'She saw me for who I was'

Three years after his accident, Chris met Emily on a dating app. She was in college at Iowa State University, about three hours away.

"I was nervous because I didn't know if I would find love," Chris admitted. "I didn't know if that was on the realm of that actually happening, for me to find my true love."

The connection was instant.

"For someone to look past my injury and my physical challenges, and instantly I knew, Emily, she didn't see that -- she saw me for who I was, and I instantly had a connection with her."

Emily felt a similar vibe.

"I just remember feeling a sense of peace that I knew that if I had Chris, that no matter what I went through in life, that I was going to be OK," Emily Norton, formerly Summers, told CNN recently. "I could never have imagined this is where we would be right now, thinking back to when we first started dating, that this was the plan that God had for us."

There was a lot that attracted Emily to Chris. He wanted to make a difference in other peoples' lives, and so did she. He loved God, and so did she.

By then, Chris had started the Chris Norton Foundation, a nonprofit "dedicated to helping people with spinal cord and neuromuscular disabilities live their best lives," according to his website. And, he was working as a motivational speaker.

Emily got involved in Chris' recovery just a few weeks later. She went with him to physical therapy and learned how to help him stretch, exercise and practice walking.

"Now, she can walk me better than any physical therapist I've ever worked with," Chris said with a smile. "She just knows how to get me around, move me around."

Chris, who was still enrolled at Luther College, moved to Michigan so he could train at Barwis Methods, a program known for helping patients regain independence after a serious injury.

He had a big goal: to walk across the stage at his college graduation.

Chris trained four or five hours a day. Emily, now a college grad, moved to Michigan, too, to support him.

The night before his graduation in May 2015, Chris asked Emily to marry him. She said yes.

The next day, she hoisted him up out of his wheelchair and he made that walk. Chris' arms shook quickly as Emily positioned him. She stood in front of him, just like a physical therapist, her body weight supporting him as he made tiny, unbalanced steps. The crowd roared as the pair slowly crossed the stage.

"I just always knew that I wanted to marry Emily," Chris said. "It was even more special that she was the one that walked me across the stage of my college graduation as my fianc-e, not just my girlfriend, but someone that I wanted to spend the rest of my life with."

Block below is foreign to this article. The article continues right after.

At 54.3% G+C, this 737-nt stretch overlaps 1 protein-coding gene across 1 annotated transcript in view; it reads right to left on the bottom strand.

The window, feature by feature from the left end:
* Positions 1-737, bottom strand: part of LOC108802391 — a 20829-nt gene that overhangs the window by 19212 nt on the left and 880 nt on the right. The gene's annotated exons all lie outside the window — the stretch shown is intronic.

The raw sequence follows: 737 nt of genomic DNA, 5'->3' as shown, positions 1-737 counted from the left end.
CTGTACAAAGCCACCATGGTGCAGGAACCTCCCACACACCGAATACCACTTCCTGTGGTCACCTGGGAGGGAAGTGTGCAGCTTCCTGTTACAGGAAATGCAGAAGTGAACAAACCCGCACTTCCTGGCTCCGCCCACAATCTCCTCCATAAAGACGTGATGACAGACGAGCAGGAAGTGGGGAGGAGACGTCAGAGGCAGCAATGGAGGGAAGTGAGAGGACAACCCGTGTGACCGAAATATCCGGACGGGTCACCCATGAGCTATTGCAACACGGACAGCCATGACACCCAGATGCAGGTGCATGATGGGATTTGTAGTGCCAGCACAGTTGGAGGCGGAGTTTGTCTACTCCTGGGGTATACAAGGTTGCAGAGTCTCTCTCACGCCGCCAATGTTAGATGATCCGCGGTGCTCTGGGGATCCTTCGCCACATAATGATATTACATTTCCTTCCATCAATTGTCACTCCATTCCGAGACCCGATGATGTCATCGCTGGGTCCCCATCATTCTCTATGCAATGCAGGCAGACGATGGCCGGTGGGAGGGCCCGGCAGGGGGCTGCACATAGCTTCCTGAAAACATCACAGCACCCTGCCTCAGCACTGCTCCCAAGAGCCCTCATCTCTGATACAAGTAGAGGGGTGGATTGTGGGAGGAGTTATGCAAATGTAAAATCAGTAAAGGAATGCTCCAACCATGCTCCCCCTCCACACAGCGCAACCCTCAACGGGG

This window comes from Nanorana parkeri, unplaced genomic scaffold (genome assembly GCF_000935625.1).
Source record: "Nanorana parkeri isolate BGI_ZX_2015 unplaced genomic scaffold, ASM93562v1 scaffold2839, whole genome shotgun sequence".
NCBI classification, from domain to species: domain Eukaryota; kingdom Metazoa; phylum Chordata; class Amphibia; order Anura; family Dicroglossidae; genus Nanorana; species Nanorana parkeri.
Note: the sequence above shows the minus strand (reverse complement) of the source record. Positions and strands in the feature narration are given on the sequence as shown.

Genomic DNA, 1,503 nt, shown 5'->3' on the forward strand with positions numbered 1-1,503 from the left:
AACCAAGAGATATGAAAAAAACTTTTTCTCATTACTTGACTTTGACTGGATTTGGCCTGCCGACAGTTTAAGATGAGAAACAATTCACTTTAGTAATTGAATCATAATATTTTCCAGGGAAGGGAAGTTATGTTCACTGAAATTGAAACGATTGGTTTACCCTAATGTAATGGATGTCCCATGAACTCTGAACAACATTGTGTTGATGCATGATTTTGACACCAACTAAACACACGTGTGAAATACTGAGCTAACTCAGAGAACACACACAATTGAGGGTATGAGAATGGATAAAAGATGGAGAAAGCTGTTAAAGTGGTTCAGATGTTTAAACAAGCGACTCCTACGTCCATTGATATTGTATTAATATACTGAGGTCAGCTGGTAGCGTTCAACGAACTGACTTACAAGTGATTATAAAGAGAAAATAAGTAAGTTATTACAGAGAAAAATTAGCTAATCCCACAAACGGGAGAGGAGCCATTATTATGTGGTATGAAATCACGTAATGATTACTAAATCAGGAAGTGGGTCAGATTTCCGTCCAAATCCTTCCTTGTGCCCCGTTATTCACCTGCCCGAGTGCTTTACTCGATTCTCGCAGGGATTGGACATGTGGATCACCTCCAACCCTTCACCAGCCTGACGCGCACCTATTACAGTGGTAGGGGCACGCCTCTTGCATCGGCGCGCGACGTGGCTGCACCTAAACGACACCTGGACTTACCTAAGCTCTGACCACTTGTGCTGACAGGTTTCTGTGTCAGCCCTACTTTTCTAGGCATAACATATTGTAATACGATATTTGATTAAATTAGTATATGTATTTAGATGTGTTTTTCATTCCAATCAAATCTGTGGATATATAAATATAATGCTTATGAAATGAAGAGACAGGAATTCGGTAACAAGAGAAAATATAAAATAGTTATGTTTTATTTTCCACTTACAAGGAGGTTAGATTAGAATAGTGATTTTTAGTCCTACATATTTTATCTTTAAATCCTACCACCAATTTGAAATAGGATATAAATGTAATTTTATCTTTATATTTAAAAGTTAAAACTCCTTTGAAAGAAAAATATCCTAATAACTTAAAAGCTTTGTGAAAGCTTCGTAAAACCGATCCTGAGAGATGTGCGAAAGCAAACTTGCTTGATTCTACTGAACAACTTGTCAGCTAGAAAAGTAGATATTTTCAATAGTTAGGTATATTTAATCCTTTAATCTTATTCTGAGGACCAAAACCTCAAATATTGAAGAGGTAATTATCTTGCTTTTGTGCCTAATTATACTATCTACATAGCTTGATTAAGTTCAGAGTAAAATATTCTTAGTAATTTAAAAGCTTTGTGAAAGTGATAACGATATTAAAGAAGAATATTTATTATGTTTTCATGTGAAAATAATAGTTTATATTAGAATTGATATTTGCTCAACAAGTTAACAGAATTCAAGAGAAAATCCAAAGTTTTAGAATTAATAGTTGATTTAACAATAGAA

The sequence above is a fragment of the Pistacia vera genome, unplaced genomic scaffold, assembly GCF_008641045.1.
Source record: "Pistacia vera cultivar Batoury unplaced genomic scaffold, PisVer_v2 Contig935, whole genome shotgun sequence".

With one walk behind them, the couple hatched their next challenge: walking together down the aisle at their wedding.

'The best thing that we've ever done'

To focus on Chris' training and to enjoy more accessibility and sunshine, Chris and Emily moved to Florida in May 2016. Not long after, a call for help came that they couldn't ignore.

A student Emily had mentored in high school, Whittley, was now 17 and faced aging out of a group home for foster children. She had nowhere to go.

Emily and Chris, then just 22 and 23 years old, became Whittley's foster parents for a year. They loved it and decided to foster more children. Soon, the couple -- in the throes of wedding planning and Chris' therapy -- took in a 3-year-old and a 2-month-old.

"It's slowly grown ... and now we have five kids, 8 and under," Emily said. "It is the best thing that we've ever done.

"Life has never been easier, and I know that's crazy, but when you find something that you love so much, it just doesn't seem like work, and it brings us so much joy, and it's incredible to see the power of love."

Chris' motivational speaking supports the family, and he and Emily are also working on a book. Like any couple, they do their best to share the workload, but their situation is not typical.

Chris handles the finances, including paying the mortgage and bills, which he can do easily without moving his body. He has someone come clean the house, do laundry and wash dishes. "I wouldn't want all that to be put on Emily," he said.

"With the kids, I know that there wasn't a lot I could do with helping them put a shirt on," he said. "I can be more of a cheerleader and helping them grow as a person rather than being physically active."

Some outsiders have admitted they don't quite get Chris and Emily's relationship.

"We do sometimes get that that people think I'm his sister or something, but honestly, just because we are so close and just with everything, me helping him feels like nothing. It's just what you do when you love somebody," Emily said. "Chris helps me as much as I help him, not necessarily in a physical way but in emotional ways. That's the big part for me."